To descend, follow the remnant wall down. Where the steep slope of Rough Craigs flattens out, recall your earlier inspection of the Tail Burn and make your decision about where you want to try to cross it. I bore left away from the wall, down a sketchy path through the heather that crossed awkward ground, but led to a fairly easy crossing of the burn.

Once back on the tourist path, just descend to the car park.

Heather and the GMT
Heather and the Grey Mare’s Tail.

Get-out-before-house-arrest-returns commentary: Technically I should have been at work today but the weather forecast was way too good to ignore and, what the hell, I am lucky in that I have a flexible job. I was determined that today’s trip would see me a) get out of England, b) get up above 2,000 feet at least and c) not take place in woodland.

Addressing a), I did consider some of the hills in north Wales, but in the end it was southern Scotland that won. I left home in West Yorkshire at 6.15am, and after a decent drive up those bits of the M6 that no one really uses that early in the morning and a 20-minute tea break in Tebay services, was at the Grey Mare’s Tail by 9.30am, and then back home again by 6.15pm, thus being out for exactly twelve hours.

Lochcraig Head
Looking back to Lochcraig Head, from the ridge.

And a fine (and tree-free) day it was — although that’s probably the limit of what I’d be prepared to do as a day trip, at least by car. But although it’s still my preference to travel by public transport, using a car does open up many possibilities, as up to half of all the CTs can probably be reached in a similar driving time from home.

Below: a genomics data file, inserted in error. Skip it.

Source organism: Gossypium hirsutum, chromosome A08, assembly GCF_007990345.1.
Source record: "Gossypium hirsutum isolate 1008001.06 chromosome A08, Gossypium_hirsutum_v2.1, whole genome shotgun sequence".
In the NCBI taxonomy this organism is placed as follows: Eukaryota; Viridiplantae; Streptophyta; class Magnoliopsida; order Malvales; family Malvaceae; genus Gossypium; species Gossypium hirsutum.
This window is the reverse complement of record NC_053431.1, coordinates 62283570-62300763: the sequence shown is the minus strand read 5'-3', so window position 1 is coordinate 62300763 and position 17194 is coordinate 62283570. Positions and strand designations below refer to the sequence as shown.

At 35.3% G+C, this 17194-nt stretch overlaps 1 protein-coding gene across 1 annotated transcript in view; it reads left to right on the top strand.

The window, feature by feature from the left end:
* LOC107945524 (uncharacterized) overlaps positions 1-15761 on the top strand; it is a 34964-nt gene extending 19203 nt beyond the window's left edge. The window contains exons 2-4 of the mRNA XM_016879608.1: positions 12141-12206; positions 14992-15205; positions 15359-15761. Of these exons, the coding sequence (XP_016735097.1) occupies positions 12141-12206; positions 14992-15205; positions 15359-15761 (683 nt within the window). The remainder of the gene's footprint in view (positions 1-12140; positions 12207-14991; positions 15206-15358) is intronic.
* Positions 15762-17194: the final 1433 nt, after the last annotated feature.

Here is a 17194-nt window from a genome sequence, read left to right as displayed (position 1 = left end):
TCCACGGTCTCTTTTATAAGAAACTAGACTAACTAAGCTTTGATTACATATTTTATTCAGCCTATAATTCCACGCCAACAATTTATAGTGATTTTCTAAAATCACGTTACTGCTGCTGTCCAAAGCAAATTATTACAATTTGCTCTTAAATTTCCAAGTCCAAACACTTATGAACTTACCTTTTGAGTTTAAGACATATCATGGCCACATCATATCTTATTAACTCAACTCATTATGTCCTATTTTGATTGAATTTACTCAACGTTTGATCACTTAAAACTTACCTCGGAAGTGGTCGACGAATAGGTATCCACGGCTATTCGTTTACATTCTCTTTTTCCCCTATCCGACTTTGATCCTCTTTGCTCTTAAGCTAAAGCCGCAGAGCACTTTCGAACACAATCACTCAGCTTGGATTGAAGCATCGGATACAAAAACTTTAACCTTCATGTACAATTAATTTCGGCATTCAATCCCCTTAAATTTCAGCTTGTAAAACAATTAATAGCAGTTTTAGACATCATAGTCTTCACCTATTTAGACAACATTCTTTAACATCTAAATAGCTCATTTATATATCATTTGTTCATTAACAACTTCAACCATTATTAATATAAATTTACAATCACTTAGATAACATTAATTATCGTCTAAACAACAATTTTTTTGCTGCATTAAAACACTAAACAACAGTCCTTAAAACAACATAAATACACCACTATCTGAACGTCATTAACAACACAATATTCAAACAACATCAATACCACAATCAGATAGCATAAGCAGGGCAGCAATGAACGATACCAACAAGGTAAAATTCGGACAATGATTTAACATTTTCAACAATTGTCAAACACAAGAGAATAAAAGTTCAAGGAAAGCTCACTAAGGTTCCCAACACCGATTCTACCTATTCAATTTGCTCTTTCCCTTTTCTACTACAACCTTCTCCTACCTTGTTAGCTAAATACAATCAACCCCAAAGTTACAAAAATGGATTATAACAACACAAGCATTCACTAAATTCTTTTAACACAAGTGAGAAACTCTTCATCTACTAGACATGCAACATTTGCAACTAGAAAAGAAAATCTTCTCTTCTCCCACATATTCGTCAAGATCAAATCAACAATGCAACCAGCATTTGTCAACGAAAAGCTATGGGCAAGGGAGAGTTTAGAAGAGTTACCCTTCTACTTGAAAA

My next Top? We’re heading back to Scotland in late October, as Joe has a university open day (which at the moment is still being advertised as on campus), so there’ll be another Scottish CT of some sort at that time I am sure. I’ll probably wait until then, but if another good forecast arises, I will see if I can make use of it.

Wall, loch and White Coomb
Summary shot of the walk’s key features: White Coomb, Loch Skeen and the wall.

Cowering at home waiting to get ill is not an option. Hey ho, just like when I went to Thurrock at the end of July, a CT walk coincides with an announcement from the moronocracy that Calderdale is to enter ‘local lockdown’ again. Which, like the last one, will make no difference to anything other than someone’s public image. Whatever happens, I hope to Christ that there is no more of the stupidity which a few months ago was casting hiking as ‘unsafe’. How can getting out for healthy exercise, miles away from other people, be anything other than a boon to the general mental and physical health of the population? I shall be continuing with my walks.


13 thoughts on “19: White Coomb, Dumfriesshire

  1. Hope you get to continue your walks. With the latest restrictions it looks like I’m stuffed for the rest of the year. Had hoped to get another trip North before they put us all under house arrest again but it’s not looking likely.

      1. Well my sympathies Tessa. When these new restrictions were first discussed I feared that it was a bad move to start playing regions off against each other — and even neighbours, if one lives on the boundary of a zone. I think the arbitrary nature of them is now far more visible to people, too (e.g. they can’t go to the pub with another household but they are expected to pack their kids off to school regardless). There is no planning evident, no medium- and long-term thinking. That is what concerns me the most. Plus the fact that those of us who have had it (and I have) a) wonder when our enhanced level of resistance might be taken into account and b) know that for the great majority, while a discomfiting experience (I totally felt like crap for two weeks), Covid is not life-threatening.

  2. Totally agree. I had to can a lunch with a friend who lives slightly outside the M25 and is therefore in tier 1 despite the infection rate being higher than in Bromley. Pubs have a pretty low rate of transition.

    It seems that unless you are very old, very ill already or very unlucky you don’t die of COVID but all sorts of other things are being missed instead. I got a DVT towards the end of lockdown probably as a direct result of reduced activity and was lucky that my doctor thought it was worth seeing me in person – then sent me straight to hospital. Outcome could have been nasty.